GROUND-ROLLERS Brachypteraciidae The Ground-Rollers are a unique family of five distinctive species found only in Madagascar. Four of them occur in the rain-forest of the eastern escarpment; the fifth is found only in the spiny deserts of the southwest. This latter bird is the fantastic Long-tailed Ground-Roller (left and below right). It is one of my all-time favorite birds in the world. It has been so ever since Stuart Keith (1974) listed it (with Congo Peafowl and Great Argus) as among the three most "elusive" species of birds. It has always been difficult to find, given its restricted range, small population size, and retiring habits.
   Fittingly, its specific epitaph is "chimaera," an elusive and perhaps-non-existant ghost. Even today, Morris & Hawkins (1998) state that "without the assistance of local guides the species can be very difficult to locate." Bird tours have now learned to hire locals to take them to territorial pairs in the red-earthed spiny desert, and so it was that I was fortunate to observe and photograph this one.

The Long-tailed Ground-Roller is an odd mixture of parts. The big head and bill and colorful pattern might recall the Neotropical puffbirds, the glistening sky-blue wing coverts and terrestrial behavior strongly recalls the pittas, while the long tail and preference for running on the red earth reminds one of American roadrunners. Yet, in the picture to the right, as it sits on a low branch and cocks its tail up slowly, it is nothing so much as a gigantic Australasian fairywren! Its habits are also unique. Its appears essentially restricted to sandy deserts of cactus-like Didierea madagascariensis and the succulent Euphorbia stenoclada (Dee 1986) where it lays its eggs at the end of a three-foot burrow it digs in the sand. Pairs are territorial, feeding amongst the leaf-litter. All in all, what a bird!

  And there are four more ground-rollers to come, each impressive in its own way. I made this pencil sketch of a Pitta-like Ground-Roller (left) shortly after observing it in the field. It responded to a taped call in wet tangled forest, hopped up to an eye-level branch, and began calling. As it gave each deep "whop" note, it dipped its head to its breast and wagged its tail. This sketch is in black-and-white out of my field notebook, but the bird itself was striking. The throat and supercilium were gleaming white, setting off the black mask through the eye & face. The white throat was bordered in deep blue, which itself was crisply demarcated from an orange upper breast and neck. The crown is blackish (dotted white) and the back green. The belly was white and legs bright pink. A VERY colorful but VERY elusive bird, looking like a giant overgrown pitta (from whence the name), but still oddly different.

The other three deep forest ground-rollers are equally striking, and now that tour companies have tapes of all, some participants have returned home with all five ground-rollers after a two-week visit. Quelle incredable! [and oui, this means you, Carol]. These remaining ground-rollers are the Rufous-headed (or Crossley's) Atelornis crossleyi (which I had the good fortune to see at Ranamanfana), the Scaly Bracypteracias  squamigera, and the Short-legged. Each is spectacular, elusive, and prized -- one runs out of superlatives in talking about this family. Yet they generally remain a best-kept secret from most birders who, having never picked up a book about Madagascar, are unaware of their existence. After this page was initially posted, Anke Poggel of Germany sent me this fine shot of Short-legged Ground-Roller (below) from his recent visit to Madagascar. It certainly is a prize species....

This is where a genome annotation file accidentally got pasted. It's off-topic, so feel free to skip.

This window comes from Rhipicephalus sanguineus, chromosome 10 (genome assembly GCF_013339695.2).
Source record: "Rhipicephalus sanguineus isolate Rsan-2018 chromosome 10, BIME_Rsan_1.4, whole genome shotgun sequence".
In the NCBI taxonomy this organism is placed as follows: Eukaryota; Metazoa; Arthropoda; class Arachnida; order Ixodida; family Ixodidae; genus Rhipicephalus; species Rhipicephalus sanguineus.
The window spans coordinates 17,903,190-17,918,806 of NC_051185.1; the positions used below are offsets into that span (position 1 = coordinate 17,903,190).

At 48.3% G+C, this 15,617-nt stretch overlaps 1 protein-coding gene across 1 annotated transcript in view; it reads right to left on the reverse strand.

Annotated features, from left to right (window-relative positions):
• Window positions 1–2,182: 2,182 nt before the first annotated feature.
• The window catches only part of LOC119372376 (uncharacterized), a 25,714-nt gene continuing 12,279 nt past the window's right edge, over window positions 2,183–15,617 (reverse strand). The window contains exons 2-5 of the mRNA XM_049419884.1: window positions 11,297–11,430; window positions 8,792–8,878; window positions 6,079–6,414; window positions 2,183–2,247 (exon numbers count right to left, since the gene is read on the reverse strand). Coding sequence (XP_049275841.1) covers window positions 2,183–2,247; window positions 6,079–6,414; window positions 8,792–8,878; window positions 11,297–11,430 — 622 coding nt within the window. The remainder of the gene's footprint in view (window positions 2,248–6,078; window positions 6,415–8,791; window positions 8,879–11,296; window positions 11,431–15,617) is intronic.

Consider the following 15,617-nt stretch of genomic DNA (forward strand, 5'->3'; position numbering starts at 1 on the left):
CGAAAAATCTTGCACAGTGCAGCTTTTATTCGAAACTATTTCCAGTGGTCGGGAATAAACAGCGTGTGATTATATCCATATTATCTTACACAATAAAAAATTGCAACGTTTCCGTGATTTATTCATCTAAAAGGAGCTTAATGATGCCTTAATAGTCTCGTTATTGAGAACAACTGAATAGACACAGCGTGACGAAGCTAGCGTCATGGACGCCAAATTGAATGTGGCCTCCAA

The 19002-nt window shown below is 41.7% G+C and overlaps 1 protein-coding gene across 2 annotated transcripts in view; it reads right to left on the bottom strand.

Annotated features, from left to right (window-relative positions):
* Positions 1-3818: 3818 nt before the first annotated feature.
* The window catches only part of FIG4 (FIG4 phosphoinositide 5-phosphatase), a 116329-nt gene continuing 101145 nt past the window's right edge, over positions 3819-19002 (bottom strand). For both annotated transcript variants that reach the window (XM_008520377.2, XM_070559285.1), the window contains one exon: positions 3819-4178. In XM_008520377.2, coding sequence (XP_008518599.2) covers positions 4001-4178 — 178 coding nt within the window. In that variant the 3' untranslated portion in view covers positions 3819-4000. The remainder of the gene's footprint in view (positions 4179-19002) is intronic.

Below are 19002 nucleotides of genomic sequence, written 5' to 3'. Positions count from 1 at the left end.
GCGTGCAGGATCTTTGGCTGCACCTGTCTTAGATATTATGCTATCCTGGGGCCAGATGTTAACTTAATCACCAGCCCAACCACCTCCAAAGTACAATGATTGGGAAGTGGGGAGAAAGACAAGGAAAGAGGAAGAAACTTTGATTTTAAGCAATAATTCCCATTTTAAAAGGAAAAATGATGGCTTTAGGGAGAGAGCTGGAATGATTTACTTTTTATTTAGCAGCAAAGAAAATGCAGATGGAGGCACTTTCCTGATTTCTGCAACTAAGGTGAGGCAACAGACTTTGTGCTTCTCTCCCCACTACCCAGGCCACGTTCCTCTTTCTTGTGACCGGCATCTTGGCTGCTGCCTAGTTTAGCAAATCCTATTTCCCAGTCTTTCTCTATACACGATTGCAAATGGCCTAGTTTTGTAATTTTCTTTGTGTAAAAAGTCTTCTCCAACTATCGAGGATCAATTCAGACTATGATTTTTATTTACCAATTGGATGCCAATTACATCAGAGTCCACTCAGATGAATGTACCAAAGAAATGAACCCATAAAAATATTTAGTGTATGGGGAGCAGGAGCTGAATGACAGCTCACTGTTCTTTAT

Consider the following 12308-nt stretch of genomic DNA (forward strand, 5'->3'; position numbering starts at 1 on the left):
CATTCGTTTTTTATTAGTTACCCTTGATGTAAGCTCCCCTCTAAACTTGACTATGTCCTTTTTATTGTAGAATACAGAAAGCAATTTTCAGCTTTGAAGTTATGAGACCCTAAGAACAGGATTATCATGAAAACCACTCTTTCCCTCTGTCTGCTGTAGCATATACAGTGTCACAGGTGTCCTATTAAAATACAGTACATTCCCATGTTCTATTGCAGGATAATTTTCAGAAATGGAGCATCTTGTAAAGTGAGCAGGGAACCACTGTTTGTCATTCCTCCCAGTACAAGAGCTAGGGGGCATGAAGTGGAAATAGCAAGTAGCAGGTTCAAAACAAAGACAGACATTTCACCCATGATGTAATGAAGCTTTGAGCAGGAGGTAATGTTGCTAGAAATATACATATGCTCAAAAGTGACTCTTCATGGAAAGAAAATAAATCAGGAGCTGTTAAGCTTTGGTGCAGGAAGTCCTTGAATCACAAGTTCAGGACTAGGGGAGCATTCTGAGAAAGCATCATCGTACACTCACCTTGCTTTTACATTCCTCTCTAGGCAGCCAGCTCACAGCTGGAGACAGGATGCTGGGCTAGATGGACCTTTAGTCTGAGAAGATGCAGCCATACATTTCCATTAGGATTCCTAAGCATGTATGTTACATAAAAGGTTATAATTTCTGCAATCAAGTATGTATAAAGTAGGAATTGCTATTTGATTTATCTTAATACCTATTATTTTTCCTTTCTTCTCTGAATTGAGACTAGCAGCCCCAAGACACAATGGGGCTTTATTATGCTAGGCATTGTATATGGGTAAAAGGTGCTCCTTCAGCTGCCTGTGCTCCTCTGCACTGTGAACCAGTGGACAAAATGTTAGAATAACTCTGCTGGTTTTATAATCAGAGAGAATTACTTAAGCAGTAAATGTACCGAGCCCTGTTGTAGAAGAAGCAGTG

Photos: The  Long-tailed Ground-Roller Uratelornis chimaera was photographed near Ishfay, north of Tulear, southwestern Madagascar, in Nov 1992. The Pitta-like Ground-Roller Atelornis pittoides sketch was made on the day of observation in the Ranamanfana Reserve, eastern Madagascar, on 26 Nov 1992. The Short-legged Ground-Roller Bracypteracias leptosomusis © 2000 Anke Poggel (used with permission). Except for Short-legged Ground-Roller, all photos & art © 200 Don Roberson, all rights reserved.

Bibliographic essay

Family Book:  There is no "family book" per se of which I am aware. Spectacular photos of all five ground-rollers are in Morris & Hawkins (1998) and their habitats covered by Dee (1986). The latter, however, is outdated as to their relative status. Much has been learned about these birds within the last decade, and most are less rare than initially thought. I expect that when the Handbook of the Birds of the World reaches this family, the usual combination of great photos and strong text will provide a fine family introduction.

Other literature cited:

Dee, T. J. 1986. The Endemic Birds of Madagascar. Intern. Council for Bird Preservation (ICBP), Cambridge, U.K.

Keith, G. S. 1974. Birding planet Earth -- a world overview. Birding 6: 203-216.

Morris, P., and F. Hawkins. 1998. Birds of Madagascar: A Photographic Guide. Yale Univ. Press, New Haven, CT.

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Page created 18 July 1999; updated 5 Nov 2000